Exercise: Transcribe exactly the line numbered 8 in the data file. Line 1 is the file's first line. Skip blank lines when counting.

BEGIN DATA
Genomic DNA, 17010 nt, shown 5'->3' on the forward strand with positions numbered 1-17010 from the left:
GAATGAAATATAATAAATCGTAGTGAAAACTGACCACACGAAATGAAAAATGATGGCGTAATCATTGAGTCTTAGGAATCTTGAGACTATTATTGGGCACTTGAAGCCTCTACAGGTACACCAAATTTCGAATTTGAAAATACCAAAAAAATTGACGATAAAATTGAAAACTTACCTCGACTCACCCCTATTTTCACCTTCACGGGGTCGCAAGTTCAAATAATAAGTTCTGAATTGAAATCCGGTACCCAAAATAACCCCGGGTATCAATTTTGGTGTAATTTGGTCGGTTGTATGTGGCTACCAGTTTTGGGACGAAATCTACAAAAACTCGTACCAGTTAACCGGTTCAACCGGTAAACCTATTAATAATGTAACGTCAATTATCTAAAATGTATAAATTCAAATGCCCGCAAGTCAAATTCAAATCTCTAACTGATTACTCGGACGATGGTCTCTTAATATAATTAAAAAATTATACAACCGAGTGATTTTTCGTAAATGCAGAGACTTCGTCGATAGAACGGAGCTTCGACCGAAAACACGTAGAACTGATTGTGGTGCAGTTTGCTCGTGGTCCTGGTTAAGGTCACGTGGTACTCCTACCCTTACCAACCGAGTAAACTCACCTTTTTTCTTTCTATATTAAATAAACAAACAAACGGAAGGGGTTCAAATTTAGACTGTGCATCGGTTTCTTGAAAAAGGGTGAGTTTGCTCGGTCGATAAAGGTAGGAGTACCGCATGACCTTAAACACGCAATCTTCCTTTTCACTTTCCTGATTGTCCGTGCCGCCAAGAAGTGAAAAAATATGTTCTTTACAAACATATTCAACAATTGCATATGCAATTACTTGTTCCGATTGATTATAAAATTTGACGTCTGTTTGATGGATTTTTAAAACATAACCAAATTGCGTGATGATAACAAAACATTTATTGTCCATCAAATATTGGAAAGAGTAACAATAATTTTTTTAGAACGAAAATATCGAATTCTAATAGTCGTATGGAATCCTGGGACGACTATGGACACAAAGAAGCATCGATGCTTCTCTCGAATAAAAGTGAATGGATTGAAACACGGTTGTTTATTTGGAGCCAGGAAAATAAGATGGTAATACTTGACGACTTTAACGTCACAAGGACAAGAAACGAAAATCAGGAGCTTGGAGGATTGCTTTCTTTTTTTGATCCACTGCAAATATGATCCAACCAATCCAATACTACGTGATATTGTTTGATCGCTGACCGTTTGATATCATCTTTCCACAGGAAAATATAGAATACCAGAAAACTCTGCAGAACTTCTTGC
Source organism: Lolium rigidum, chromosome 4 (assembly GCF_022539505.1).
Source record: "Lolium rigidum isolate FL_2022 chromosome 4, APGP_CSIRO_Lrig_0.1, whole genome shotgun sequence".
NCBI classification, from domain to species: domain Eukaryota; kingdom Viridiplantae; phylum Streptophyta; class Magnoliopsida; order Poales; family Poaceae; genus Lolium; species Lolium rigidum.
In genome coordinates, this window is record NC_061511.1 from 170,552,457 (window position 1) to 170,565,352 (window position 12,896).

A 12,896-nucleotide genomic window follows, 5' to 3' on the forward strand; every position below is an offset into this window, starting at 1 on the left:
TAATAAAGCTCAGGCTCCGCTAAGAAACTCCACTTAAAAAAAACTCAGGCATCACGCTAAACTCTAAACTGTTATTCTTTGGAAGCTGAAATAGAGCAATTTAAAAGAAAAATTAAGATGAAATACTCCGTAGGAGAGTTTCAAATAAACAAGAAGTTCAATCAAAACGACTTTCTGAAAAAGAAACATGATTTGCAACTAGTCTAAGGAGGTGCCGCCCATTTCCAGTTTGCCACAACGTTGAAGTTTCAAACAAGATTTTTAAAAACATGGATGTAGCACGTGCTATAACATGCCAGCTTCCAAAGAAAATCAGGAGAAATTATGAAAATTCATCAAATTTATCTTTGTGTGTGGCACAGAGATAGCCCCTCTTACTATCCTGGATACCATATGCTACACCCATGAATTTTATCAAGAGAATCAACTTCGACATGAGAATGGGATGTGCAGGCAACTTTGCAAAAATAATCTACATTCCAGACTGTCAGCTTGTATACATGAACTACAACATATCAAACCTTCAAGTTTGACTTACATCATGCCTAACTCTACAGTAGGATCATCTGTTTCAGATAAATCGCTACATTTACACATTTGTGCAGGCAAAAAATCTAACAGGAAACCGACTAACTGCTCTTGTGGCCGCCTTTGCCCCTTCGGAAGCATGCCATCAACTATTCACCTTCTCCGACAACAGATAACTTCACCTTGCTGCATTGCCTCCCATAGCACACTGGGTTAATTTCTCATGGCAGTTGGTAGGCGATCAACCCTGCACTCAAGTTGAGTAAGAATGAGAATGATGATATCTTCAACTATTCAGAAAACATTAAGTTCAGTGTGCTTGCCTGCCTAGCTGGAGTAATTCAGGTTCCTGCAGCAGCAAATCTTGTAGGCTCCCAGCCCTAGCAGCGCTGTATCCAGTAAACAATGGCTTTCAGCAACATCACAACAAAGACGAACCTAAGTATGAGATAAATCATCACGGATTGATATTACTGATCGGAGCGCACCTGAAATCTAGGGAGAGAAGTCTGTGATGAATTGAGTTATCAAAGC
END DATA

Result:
TAATAAAGCTCAGGCTCCGCTAAGAAACTCCACTTAAAAAAAACTCAGGCATCACGCTAAACTCTAAACTGTTATTCTTTGGAAGCTGAAATAGAGCAATTTAAAAGAAAAATTAAGATGAAATACTCCGTAGGAGAGTTTCAAATAAACAAGAAGTTCAATCAAAACGACTTTCTGAAAAAGAAACATGATTTGCAACTAGTCTAAGGAGGTGCCGCCCATTTCCAGTTTGCCACAACGTTGAAGTTTCAAACAAGATTTTTAAAAACATGGATGTAGCACGTGCTATAACATGCCAGCTTCCAAAGAAAATCAGGAGAAATTATGAAAATTCATCAAATTTATCTTTGTGTGTGGCACAGAGATAGCCCCTCTTACTATCCTGGATACCATATGCTACACCCATGAATTTTATCAAGAGAATCAACTTCGACATGAGAATGGGATGTGCAGGCAACTTTGCAAAAATAATCTACATTCCAGACTGTCAGCTTGTATACATGAACTACAACATATCAAACCTTCAAGTTTGACTTACATCATGCCTAACTCTACAGTAGGATCATCTGTTTCAGATAAATCGCTACATTTACACATTTGTGCAGGCAAAAAATCTAACAGGAAACCGACTAACTGCTCTTGTGGCCGCCTTTGCCCCTTCGGAAGCATGCCATCAACTATTCACCTTCTCCGACAACAGATAACTTCACCTTGCTGCATTGCCTCCCATAGCACACTGGGTTAATTTCTCATGGCAGTTGGTAGGCGATCAACCCTGCACTCAAGTTGAGTAAGAATGAGAATGATGATATCTTCAACTATTCAGAAAACATTAAGTTCAGTGTGCTTGCCTGCCTAGCTGGAGTAATTCAGGTTCCTGCAGCAGCAAATCTTGTAGGCTCCCAGCCCTAGCAGCGCTGTATCCAGTAAACAATGGCTTTCAGCAACATCACAACAAAGACGAACCTAAGTATGAGATAAATCATCACGGATTGATATTACTGATCGGAGCGCACCTGAAATCTAGGGAGAGAAGTCTGTGATGAATTGAGTTATCAAAGC